Behavioral and neuroscientific studies across the animal kingdom
demonstrate that many species share the sights and sounds of life with
us humans. That they too can feel, even though they can't talk about it.
First, except for size, there are no large-scale, dramatic differences
between the brains of most mammals, including the human brain.
Second, almost all human behaviors have precursors in the animal
literature. For example, when people experience pain and distress
they contour their face, moan, cry, squirm, and try to avoid anything
that would trigger the reoccurrence of the pain. Many animals do the
same. Likewise for the physiological signals that attend pain
- activation of the sympathetic autonomous nervous system causing an
increase in blood pressure, dilated pupils, sweating, increased heart
rate, release of stress hormones and so on. Finally, all of nature's
children are related; all of us live on the various branches of the
same tree of life.
Because it is likely that mammals can consciously experience the pains
and pleasure of life, can be happy or sad, we should not be eating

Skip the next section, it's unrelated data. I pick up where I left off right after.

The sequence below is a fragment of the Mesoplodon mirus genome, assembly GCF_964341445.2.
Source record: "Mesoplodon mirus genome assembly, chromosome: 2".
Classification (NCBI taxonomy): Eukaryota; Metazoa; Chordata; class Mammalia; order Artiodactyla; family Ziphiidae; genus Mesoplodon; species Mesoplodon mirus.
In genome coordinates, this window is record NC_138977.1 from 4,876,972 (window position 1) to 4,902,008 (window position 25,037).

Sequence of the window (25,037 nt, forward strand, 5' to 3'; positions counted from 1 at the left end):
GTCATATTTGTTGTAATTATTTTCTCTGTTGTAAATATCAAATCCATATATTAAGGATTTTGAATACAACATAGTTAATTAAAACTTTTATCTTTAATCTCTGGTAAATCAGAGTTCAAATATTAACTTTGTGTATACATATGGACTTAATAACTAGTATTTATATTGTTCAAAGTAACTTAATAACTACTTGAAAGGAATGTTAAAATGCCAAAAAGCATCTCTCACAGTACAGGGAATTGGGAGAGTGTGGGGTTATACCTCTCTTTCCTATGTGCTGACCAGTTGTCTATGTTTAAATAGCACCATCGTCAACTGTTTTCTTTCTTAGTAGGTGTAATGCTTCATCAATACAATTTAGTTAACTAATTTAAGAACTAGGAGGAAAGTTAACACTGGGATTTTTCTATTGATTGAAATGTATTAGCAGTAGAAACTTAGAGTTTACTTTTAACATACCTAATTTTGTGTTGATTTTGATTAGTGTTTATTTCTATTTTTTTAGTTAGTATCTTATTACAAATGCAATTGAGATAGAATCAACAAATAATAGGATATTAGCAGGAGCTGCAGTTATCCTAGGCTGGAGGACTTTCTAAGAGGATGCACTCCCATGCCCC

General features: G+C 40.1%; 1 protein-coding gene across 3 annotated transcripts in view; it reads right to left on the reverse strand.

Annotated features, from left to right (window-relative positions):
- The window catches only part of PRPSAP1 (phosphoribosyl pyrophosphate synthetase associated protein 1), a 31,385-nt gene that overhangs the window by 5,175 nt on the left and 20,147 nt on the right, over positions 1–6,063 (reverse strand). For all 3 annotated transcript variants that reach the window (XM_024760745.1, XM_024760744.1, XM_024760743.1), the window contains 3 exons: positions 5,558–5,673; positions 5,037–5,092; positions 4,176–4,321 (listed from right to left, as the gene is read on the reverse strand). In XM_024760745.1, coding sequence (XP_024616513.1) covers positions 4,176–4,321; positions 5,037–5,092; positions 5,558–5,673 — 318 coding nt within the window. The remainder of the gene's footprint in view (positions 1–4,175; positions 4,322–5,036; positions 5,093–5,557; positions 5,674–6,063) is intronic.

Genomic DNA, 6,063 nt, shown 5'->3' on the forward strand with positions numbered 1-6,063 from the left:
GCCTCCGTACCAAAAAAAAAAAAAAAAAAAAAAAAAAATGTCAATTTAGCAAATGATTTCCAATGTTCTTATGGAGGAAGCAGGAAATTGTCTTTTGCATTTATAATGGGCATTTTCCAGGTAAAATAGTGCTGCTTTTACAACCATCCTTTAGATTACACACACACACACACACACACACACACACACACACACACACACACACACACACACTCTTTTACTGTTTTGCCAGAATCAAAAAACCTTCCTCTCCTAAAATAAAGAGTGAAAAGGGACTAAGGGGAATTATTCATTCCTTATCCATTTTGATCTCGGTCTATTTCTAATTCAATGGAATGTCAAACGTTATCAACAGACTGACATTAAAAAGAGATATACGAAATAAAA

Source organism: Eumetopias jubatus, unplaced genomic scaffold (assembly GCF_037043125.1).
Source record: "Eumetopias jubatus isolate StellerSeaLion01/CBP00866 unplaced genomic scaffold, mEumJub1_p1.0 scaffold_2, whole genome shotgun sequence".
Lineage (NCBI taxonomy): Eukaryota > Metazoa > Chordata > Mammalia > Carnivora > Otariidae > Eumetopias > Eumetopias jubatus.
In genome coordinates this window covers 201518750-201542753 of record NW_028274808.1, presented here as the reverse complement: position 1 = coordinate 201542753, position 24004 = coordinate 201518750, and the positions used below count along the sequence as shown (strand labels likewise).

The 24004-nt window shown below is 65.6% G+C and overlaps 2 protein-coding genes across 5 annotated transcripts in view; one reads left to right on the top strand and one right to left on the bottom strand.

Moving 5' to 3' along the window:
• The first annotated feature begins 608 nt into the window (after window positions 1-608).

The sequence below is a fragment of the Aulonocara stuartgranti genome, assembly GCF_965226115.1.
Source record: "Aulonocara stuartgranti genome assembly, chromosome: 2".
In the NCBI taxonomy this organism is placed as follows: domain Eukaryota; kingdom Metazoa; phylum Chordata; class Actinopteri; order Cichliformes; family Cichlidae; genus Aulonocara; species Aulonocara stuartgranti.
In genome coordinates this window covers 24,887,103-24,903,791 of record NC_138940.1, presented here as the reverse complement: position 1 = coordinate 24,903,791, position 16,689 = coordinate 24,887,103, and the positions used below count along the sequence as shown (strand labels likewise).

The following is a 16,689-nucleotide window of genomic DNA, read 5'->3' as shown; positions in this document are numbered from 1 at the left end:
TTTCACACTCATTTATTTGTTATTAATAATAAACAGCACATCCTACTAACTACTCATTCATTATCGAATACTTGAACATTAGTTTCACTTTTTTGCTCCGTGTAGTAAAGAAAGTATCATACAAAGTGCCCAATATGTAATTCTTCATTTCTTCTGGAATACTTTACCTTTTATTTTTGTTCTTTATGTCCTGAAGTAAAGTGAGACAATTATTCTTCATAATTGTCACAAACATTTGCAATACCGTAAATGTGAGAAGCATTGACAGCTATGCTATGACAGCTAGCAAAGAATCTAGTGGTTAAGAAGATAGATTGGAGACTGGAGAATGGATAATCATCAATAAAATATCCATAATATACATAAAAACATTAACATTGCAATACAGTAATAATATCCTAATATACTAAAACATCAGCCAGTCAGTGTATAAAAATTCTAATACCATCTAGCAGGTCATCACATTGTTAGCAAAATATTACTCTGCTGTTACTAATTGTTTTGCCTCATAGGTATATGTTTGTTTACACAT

their flesh. Indeed, we should not breed sentient beings for their
It was difficult to immediately follow this growing realization with
action - the taste of meat is very deeply engrained! The death of our
beloved family companion Nosy - a black German Shepherd with that
canny look - in my arms a few years provided the final impulse to make
me live in accordance with my belief. I am now an octo-lavo
Given that so much nourishing and tasty food is available to us, food
that does not involve raising sentient creatures under atrocious and
brutal circumstances (find out how cattle are raised to produce white
veal-meat) and then eating their flesh, why persist in this morally
unjustifiable behavior? For a closely argued elaborate version of
this ethical argument, I recommend reading the philosopher Peter
Singer's seminal Animal Liberation.
In the summer of 2000, my son and I joined an archeological
expedition to dig up part of the Temple built by King Herod in 20 BC
in Caesarea, along the Israeli coast. While there, I
had an Apple
tattooed onto my right deltoid. Together with the
Boeing B-747 Jumbo Jet and the Golden Gate Bridge in San Francisco,
the Apple Macintosh is the most beautiful and elegant artifact of the
20-th century. A perfect marriage of form and function. And to
answer the obvious question, yes, this tattoo
will remain this crisp and cool until the day I die. But you also
have got to go with the times - so watch this
cartoonish vision of Bill and Steve getting along - or not.
Check out these images of my brain. Cool, eh! To find out more or to look at
my brain in more detail, hit
this button .
My Erdös number
is 3 (through Jonathan Harel, who published with Robert McElice who
published in 1971 with Paul Erdös). This is far less than the
median of 5 or the mean of 4.65. If you have written a
scientific paper with me, your Erdös number will be 4.